My Lords, with the leave of the House, I should like to repeat a Statement made in the other place by my right honourable friend the Secretary of State for Justice on the Parole Board’s decision to release John Worboys and the Government’s response to the issues raised by this case. The Statement is as follows:
“I should like to start by echoing the Statement made by my predecessor at the weekend and to express my unreserved sympathy to all the victims. They will never erase the emotional trauma of his crimes and the Parole Board’s decision to order his release must have brought back painful memories. These were horrific crimes, and I take the concerns raised, including by many colleagues in the House, very seriously.
John Worboys was convicted of 19 offences in 2009, and received an indeterminate sentence of imprisonment for public protection with a minimum tariff of eight years in custody. Following the expiry of the tariff, he was eligible for review by the Parole Board, which was required to consider whether to release him.
The board reviewed his case at a hearing on
There are two main areas of concern that I think it essential to address today: whether the correct procedures were followed in this case; and whether those procedures are right or whether improvements are needed.
Turning first to whether procedures were followed in this case, all victims of the crimes for which he was convicted have a statutory right to receive information about parole hearings and decisions under the victim contact scheme. On the basis of the information I have received since arriving in the department yesterday, it appears that in relation to these victims, those who opted to remain in contact via the VCS were informed of the parole hearing by their preferred method of contact. Of the victims currently in contact with the scheme, those who chose to be informed of the Parole Board decision by phone or email were contacted immediately on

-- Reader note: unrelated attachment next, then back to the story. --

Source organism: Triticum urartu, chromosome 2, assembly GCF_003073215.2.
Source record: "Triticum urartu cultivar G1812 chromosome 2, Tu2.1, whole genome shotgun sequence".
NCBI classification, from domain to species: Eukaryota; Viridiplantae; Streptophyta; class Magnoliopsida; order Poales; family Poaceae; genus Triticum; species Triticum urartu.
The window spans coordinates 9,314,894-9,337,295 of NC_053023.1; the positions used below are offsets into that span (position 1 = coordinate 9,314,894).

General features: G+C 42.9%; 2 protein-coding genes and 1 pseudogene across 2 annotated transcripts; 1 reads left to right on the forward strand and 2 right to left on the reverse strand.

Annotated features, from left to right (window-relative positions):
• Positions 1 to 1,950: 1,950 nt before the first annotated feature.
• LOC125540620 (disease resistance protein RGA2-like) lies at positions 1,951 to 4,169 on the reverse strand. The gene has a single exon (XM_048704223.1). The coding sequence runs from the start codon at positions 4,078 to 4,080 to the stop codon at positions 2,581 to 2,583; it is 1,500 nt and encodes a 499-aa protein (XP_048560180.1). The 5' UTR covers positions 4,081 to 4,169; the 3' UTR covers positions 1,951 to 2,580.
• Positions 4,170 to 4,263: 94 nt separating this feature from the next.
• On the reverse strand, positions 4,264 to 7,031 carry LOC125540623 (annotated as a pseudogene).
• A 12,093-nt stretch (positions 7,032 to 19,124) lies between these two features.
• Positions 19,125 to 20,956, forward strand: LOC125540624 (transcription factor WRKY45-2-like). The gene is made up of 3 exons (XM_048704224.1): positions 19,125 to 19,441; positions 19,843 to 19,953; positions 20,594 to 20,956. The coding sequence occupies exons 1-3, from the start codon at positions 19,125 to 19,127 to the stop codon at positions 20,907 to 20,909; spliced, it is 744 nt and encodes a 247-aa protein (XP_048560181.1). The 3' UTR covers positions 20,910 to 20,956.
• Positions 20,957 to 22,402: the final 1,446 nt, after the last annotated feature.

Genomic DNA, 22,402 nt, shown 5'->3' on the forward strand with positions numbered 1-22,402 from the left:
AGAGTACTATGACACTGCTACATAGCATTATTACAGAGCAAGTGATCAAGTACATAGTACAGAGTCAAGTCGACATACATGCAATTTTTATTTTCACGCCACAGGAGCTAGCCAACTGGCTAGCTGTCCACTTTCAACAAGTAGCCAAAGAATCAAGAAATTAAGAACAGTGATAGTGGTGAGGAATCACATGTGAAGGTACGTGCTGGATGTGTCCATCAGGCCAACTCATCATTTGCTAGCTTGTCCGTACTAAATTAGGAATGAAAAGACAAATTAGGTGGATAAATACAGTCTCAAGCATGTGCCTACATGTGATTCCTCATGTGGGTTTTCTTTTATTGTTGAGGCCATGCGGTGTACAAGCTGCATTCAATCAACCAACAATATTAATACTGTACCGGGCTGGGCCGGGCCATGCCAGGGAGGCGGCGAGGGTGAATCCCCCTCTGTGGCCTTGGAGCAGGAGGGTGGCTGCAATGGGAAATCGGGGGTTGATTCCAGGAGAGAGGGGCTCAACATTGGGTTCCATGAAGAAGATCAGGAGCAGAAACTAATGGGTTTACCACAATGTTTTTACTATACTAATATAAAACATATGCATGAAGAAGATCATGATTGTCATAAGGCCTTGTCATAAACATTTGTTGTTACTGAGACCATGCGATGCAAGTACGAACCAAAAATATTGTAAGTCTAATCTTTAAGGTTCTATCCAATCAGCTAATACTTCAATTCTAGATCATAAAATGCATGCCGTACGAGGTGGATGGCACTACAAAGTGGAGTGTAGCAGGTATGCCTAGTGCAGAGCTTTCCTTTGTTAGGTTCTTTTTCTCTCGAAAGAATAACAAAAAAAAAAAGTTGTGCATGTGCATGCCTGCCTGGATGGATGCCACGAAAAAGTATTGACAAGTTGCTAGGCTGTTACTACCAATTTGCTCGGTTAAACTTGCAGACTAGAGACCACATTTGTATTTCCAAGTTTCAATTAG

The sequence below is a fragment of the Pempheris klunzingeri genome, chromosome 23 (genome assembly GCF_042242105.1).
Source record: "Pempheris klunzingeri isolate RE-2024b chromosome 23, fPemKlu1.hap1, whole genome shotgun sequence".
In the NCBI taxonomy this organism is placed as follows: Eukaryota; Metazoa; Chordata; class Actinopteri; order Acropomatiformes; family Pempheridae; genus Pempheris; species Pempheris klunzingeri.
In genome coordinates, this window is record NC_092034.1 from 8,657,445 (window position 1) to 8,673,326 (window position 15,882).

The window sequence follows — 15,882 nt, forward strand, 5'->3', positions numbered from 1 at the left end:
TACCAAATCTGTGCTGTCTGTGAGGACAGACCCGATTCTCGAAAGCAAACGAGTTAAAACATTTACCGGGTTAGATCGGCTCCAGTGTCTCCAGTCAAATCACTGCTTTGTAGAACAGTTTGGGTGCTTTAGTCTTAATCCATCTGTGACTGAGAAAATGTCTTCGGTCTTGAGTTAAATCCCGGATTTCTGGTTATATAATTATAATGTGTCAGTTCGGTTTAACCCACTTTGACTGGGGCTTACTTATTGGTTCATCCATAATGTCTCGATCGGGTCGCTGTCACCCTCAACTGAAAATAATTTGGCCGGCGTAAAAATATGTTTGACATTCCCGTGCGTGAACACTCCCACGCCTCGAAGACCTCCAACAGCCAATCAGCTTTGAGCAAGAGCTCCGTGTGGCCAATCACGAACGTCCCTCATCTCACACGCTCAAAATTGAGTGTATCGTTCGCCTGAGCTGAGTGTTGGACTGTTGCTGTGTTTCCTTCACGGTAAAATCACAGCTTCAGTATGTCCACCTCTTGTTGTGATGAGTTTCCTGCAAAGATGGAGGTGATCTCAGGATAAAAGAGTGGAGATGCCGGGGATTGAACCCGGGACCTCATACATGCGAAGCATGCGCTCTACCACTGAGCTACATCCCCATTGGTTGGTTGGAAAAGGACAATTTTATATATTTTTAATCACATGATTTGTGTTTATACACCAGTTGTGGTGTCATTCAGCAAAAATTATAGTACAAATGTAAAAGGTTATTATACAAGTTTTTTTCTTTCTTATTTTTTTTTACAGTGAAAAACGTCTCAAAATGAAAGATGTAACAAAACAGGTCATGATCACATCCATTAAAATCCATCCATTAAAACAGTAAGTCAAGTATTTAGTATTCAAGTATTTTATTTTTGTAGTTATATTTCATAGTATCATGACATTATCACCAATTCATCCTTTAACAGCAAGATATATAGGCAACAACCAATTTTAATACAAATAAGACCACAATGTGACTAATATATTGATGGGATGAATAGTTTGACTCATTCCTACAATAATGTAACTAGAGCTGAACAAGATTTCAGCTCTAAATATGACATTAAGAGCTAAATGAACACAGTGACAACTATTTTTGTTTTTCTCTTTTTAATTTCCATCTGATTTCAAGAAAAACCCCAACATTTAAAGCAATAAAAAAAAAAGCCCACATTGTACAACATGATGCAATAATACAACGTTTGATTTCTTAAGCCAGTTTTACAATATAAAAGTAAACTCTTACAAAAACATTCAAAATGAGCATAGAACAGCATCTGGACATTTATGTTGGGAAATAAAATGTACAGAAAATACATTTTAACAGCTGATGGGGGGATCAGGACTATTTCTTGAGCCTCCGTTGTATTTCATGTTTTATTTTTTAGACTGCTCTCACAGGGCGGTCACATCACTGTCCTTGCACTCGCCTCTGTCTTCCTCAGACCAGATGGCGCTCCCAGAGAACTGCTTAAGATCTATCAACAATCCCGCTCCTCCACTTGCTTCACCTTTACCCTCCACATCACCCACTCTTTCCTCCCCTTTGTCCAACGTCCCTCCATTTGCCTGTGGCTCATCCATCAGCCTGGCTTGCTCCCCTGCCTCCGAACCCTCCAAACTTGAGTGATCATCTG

Letters were sent immediately to those who chose to be informed that way, but of course these took longer to arrive. Some victims entitled to this contact chose not to opt in, which is of course their right. Any victims the crimes against whom were not prosecuted do not fall within the statutory remit of the victim contact scheme, so the arrangements are different. Discretionary contact can be considered, but in this instance the National Probation Service has no record of any requests for discretionary contact. However, while it appears that the correct procedures were followed, the fact that some victims learned of the decision from the media suggests that there is scope to review these procedures and examine whether lessons can be learned and improvements can be made. It is a priority for this Government that victims of rape and sexual assault have full confidence in the criminal justice system. Sentence lengths for these horrific crimes have increased by more than 30% since 2010 and more victims are coming forward, but there is still more to do.
I should be absolutely clear that I think the Parole Board should remain an independent body, responsible for making decisions about the ongoing risk that individuals pose after serving their tariff. But I agree with my predecessor’s assessment that there is a strong case for reviewing transparency in the process of parole decisions and how victims are appropriately engaged in that process, and for considering changes in policy, practice or the Parole Board Rules or other guidance or procedures, including the victims’ code. With that in mind, I can confirm that I have instructed my officials to establish a review to examine these questions and I will share more information on this shortly. I think it appropriate that the department leads this work but that it consults victims’ groups and others. I have spoken to the Victims’ Commissioner, the noble Baroness, Lady Newlove, and the chair of the Parole Board, Nick Hardwick, to discuss what changes we could make and how best to draw on their expertise and insight in this review.
Finally, I note that the Justice Select Committee has announced an evidence session. My department stands ready to provide the committee with any information it may require. I intend to prioritise this review so that decisions can be taken before Easter. I hope that this course of action reassures the House of the importance and priority I attach to this. As such, I commend this Statement to the House”.